Komemeister

Premium Sushi Rice (Ginbouzu cultivar)

R 260.00
  • Premium Sushi Rice (Ginbouzu cultivar)
  • Premium Sushi Rice (Ginbouzu cultivar)
  • Premium Sushi Rice (Ginbouzu cultivar)
  • Premium Sushi Rice (Ginbouzu cultivar)
  • Premium Sushi Rice (Ginbouzu cultivar)
  • Premium Sushi Rice (Ginbouzu cultivar)
  • Premium Sushi Rice (Ginbouzu cultivar)
  • Premium Sushi Rice (Ginbouzu cultivar)
  • Premium Sushi Rice (Ginbouzu cultivar)

Komemeister

Premium Sushi Rice (Ginbouzu cultivar)

R 260.00

To make perfect sushi needs good quality rice, of the right type. Good sushi rice usually has a slightly shorter grain than other Japanese rice types and also has the following characteristics:

  • Low to moderate stickiness, but still enough to make it easy to grip;
  • Some elasticity while having a crispy texture;
  • Easy to mix with a traditional rice paddle;
  • Hard enough to prevent disintegration when adding vinegar and shaping;
  • Good absorption of vinegar.

Sushi rice is usually aged between one and four years to ensure it is not too moist. The 'ginbouzu' (which roughly translates as 'silver monk') cultivar is highly prized by sushi chefs in Japan. We sell four varieties in 1kg bags, each from a different prefecture and with a different hardness:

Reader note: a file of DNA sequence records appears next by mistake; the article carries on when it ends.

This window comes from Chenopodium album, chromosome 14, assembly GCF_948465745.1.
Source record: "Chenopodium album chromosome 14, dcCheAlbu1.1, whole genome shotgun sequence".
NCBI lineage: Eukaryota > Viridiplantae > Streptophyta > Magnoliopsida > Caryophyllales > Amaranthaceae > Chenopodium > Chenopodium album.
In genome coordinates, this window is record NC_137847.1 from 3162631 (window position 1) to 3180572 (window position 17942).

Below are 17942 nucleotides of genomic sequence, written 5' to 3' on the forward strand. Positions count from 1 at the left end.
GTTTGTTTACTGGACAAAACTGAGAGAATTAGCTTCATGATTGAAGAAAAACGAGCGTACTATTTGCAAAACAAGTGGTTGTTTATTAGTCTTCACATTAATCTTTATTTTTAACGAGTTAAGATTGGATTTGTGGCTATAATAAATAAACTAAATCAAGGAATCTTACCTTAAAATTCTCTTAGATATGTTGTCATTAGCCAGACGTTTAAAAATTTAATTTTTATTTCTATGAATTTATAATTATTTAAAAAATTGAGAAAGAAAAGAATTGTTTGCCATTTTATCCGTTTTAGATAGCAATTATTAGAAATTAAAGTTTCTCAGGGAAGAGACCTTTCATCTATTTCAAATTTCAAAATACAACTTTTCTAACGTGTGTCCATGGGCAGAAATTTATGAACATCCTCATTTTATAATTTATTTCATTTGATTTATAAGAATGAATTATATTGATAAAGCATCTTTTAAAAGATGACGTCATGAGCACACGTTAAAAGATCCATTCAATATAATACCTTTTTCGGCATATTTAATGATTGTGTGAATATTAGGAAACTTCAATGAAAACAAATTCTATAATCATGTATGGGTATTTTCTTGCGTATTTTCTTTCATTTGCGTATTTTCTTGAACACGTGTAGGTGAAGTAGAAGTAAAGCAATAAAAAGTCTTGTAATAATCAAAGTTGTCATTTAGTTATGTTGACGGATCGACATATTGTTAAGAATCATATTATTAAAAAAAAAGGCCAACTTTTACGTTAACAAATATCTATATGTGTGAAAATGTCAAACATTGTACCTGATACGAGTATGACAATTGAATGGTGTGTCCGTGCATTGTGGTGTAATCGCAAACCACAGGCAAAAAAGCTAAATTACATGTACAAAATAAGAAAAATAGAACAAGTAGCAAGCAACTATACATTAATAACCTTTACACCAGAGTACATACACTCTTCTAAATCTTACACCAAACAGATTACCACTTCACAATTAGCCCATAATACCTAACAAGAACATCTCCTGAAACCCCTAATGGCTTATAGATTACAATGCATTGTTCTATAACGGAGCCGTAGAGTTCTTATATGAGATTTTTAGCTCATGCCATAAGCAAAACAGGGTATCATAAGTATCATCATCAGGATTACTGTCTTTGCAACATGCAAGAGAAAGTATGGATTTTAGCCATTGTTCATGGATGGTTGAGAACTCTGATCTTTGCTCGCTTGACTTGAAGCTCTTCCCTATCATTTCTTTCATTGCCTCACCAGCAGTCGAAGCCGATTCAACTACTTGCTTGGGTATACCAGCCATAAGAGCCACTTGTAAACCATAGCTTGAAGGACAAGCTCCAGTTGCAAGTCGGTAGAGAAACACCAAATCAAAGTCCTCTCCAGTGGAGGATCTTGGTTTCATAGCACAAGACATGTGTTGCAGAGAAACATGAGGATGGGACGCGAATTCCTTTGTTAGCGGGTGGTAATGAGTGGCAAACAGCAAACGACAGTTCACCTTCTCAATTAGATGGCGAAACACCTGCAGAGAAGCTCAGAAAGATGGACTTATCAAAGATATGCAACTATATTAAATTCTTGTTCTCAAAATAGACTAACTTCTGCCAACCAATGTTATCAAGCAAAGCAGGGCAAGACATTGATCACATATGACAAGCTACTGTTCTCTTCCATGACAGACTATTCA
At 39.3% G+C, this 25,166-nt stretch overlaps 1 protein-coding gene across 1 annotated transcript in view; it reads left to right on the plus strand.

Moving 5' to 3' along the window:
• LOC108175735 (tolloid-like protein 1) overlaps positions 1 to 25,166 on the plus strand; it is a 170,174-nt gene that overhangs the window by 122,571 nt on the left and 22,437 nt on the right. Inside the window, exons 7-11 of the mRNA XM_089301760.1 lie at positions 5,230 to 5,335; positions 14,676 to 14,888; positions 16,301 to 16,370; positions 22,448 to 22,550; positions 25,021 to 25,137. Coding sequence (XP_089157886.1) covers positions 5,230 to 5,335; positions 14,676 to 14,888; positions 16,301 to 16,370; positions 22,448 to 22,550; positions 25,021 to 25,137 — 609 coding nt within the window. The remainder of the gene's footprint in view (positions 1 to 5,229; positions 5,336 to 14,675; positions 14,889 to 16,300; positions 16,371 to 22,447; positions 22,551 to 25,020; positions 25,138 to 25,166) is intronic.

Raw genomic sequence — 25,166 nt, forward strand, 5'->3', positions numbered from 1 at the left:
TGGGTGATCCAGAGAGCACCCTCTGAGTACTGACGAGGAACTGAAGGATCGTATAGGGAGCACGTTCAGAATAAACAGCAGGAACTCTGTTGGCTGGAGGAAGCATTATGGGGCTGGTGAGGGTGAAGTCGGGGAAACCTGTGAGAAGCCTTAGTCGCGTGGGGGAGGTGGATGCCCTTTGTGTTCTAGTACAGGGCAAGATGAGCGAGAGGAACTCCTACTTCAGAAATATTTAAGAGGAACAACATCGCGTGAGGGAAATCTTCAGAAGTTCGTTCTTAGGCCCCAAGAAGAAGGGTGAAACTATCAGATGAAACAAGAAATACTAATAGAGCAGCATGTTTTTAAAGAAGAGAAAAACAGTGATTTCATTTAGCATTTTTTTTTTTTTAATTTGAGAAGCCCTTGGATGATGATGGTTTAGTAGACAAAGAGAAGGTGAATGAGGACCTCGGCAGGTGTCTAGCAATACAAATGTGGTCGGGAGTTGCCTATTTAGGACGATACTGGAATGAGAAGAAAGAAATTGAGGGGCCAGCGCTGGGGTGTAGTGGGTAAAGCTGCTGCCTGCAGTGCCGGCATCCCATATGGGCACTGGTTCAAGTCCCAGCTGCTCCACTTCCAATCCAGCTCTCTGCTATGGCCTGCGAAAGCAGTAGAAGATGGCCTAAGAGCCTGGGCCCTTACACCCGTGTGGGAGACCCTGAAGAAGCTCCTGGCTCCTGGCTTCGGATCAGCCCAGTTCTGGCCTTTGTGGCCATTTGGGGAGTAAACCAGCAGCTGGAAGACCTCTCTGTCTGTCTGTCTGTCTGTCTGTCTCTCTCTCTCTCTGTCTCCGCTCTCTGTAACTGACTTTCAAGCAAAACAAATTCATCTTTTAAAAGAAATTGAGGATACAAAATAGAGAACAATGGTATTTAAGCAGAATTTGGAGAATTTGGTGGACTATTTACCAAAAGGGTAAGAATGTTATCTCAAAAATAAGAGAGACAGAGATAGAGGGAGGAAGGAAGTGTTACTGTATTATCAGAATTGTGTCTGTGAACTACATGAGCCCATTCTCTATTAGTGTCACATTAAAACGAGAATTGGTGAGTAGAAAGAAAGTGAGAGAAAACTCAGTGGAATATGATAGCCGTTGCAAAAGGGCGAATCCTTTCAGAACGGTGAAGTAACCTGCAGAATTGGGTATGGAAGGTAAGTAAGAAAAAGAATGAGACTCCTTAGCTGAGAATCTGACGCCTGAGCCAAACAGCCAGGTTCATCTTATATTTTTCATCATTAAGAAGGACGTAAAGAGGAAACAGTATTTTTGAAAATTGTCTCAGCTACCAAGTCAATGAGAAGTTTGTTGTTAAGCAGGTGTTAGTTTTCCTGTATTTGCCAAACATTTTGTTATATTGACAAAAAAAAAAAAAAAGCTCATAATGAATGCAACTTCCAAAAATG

• Mai (Akita Prefecture – hardest): R220 p/kg
  • Miyabi (Toyama Prefecture -  hard): R300 p/kg
  • Ohgi (Niigata Prefecture – soft): R250 p/kg
  • Hodakara (Hokkaido – sticky): R200 p/kg
All four varieties are available to buy in 30kg bags (on a pre-order basis). If you wish to make your own blend, which is what sushi chefs in Japan often do, special blends can also be ordered in 30kg bags.
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To make perfect sushi needs good quality rice, of the right type. Good sushi rice usually has a slightly shorter grain than other Japanese rice types and also has the following characteristics:

  • Low to moderate stickiness, but still enough to make it easy to grip;
  • Some elasticity while having a crispy texture;
  • Easy to mix with a traditional rice paddle;
  • Hard enough to prevent disintegration when adding vinegar and shaping;
  • Good absorption of vinegar.

Sushi rice is usually aged between one and four years to ensure it is not too moist. The 'ginbouzu' (which roughly translates as 'silver monk') cultivar is highly prized by sushi chefs in Japan. We sell four varieties in 1kg bags, each from a different prefecture and with a different hardness:

  • Mai (Akita Prefecture – hardest): R220 p/kg
  • Miyabi (Toyama Prefecture -  hard): R300 p/kg
  • Ohgi (Niigata Prefecture – soft): R250 p/kg
  • Hodakara (Hokkaido – sticky): R200 p/kg
All four varieties are available to buy in 30kg bags (on a pre-order basis). If you wish to make your own blend, which is what sushi chefs in Japan often do, special blends can also be ordered in 30kg bags.